John Peyton (fisherman)
John Peyton (1749–1829) was an English-born fisherman and trapper in Newfoundland, and the father of John Peyton Jr, who was tried for the 1819 murder of Nonosbawsut and later awarded a prize for his role in wiping out the last of the Beothuk people.
He was born in Christchurch, Dorset and came to Newfoundland in 1770. He lived in Fogo, where he was employed in cod fishing, until around 1775. He later spent his summers at Exploits and then his winters at Lower Sandy Point on the Bay of Exploits. He fished for salmon and was involved in the fur trade; he also owned his own schooner. In 1788, Peyton married Ann Galton. His wife and children remained at Dorset in England until 1812. Both his wife and daughter died that year and Peyton subsequently brought his son John to Newfoundland to join him as a partner in business. In 1819, he took part in an expedition led by his son John Peyton Jr., which ended with the abduction of a Beothuk woman named Demasduwit and the killing of her husband Nonosbawsut who was attempting to negotiate her release. The last known living Beothuk, Shawnadithit, spent five years as a servant in the Peyton household. Peyton's son, John Peyton Jr., was awarded 100 pounds sterling for his service to the settlers in eradicating the last of the Beothuk.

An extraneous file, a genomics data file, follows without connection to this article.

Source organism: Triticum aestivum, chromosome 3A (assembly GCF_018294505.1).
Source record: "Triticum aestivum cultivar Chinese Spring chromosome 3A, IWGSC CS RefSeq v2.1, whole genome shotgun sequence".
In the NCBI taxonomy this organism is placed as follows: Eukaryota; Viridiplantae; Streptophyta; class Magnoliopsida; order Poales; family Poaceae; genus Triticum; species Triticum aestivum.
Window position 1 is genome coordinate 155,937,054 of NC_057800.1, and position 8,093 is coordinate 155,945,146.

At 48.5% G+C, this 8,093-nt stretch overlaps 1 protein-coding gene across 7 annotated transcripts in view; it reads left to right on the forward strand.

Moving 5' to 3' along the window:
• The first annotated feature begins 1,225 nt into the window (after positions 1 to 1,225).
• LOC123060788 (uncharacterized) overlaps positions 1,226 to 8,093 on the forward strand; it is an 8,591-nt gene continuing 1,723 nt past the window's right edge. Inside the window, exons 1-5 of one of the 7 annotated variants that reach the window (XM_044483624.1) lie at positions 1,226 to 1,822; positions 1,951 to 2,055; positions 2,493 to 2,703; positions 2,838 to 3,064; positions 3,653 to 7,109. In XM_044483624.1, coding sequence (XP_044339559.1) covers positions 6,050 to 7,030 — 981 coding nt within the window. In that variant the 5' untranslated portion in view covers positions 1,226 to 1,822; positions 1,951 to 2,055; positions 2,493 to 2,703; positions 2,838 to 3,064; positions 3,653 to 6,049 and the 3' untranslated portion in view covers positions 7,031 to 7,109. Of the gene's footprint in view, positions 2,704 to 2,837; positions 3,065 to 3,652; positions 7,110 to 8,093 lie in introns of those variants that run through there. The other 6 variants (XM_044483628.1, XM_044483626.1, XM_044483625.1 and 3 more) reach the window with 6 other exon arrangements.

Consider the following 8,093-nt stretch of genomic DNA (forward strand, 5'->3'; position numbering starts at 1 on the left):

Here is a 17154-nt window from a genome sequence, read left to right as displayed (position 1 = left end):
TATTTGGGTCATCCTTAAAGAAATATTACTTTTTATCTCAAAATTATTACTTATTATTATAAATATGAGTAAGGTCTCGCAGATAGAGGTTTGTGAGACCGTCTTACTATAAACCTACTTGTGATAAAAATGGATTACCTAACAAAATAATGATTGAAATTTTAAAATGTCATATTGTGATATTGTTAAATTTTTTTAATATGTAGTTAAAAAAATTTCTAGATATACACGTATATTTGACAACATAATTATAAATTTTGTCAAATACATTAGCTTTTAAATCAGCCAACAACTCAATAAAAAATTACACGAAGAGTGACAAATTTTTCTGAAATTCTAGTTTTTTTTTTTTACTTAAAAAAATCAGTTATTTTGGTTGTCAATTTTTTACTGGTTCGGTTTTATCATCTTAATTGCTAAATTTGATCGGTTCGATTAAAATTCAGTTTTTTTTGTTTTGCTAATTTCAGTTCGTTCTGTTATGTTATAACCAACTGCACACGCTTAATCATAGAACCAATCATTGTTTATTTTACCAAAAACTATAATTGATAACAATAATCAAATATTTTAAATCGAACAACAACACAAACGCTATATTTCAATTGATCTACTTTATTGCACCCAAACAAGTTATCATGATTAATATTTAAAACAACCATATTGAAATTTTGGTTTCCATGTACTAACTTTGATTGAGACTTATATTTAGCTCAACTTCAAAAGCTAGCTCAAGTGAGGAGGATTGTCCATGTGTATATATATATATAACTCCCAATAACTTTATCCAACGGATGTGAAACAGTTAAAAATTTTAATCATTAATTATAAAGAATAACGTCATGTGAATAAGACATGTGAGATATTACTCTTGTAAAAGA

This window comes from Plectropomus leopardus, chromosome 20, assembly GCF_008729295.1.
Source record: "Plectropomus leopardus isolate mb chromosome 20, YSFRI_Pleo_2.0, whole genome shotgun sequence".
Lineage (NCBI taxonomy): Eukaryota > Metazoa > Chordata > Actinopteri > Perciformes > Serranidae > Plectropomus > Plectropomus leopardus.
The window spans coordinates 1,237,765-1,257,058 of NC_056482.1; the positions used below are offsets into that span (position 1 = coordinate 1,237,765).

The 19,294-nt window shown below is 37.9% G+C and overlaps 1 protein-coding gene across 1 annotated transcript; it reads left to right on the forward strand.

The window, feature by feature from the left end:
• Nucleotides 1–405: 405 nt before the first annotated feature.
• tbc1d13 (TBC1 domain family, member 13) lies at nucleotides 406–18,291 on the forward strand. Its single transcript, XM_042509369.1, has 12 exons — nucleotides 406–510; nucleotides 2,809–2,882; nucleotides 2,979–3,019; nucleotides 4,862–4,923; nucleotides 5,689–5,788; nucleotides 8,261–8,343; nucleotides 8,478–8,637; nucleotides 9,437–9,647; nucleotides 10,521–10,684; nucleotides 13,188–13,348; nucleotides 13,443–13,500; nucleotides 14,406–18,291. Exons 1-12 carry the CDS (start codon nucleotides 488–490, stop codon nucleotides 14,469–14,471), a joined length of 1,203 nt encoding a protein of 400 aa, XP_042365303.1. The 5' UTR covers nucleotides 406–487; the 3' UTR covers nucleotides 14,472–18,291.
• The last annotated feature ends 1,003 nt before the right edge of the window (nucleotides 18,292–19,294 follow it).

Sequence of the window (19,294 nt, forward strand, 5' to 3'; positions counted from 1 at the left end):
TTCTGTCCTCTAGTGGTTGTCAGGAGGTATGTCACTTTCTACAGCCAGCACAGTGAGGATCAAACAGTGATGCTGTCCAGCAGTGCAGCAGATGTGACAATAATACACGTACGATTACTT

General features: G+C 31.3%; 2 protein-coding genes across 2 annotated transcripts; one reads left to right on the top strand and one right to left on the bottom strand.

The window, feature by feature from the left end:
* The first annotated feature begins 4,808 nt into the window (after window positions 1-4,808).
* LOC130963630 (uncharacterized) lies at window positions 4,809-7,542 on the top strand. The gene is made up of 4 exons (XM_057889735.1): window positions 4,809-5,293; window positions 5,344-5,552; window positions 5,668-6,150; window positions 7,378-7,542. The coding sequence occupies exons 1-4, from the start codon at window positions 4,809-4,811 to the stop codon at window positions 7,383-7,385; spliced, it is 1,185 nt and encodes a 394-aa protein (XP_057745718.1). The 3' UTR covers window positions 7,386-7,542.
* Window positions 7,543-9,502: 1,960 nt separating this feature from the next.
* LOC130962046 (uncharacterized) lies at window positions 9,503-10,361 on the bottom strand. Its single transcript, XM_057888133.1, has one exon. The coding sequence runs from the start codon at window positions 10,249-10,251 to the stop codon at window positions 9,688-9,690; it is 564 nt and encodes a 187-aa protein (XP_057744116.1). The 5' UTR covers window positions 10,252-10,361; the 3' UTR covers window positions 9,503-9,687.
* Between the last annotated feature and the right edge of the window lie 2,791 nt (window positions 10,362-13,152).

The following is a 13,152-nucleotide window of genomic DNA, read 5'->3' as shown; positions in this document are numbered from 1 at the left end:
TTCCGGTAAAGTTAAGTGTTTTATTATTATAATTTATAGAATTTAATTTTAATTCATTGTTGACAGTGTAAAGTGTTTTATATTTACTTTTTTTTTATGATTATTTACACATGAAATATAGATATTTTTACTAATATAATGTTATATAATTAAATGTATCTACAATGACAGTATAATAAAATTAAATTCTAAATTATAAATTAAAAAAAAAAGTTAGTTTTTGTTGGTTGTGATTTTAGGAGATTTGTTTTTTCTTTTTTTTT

Peyton Sr. was accused of persecuting the Beothuks in retaliation for the theft of supplies from his fishing stations; John Bland, the magistrate at Bonavista, recommended that he be expelled from the Bay of Exploits.
Peyton died in Exploits.
- Handcock, W. Gordon (1987). "Peyton, John". In Halpenny, Francess G. Dictionary of Canadian Biography. VI (1821–1835) (online ed.). University of Toronto Press.
- "Peyton family fonds". Archives Canada. Archived from the original on 2015-09-24.
- Marshall, Ingeborg (1998). A History and Ethnography of the Beothuk. McGill-Queen's Press. pp. 243-. ISBN 077351774X.
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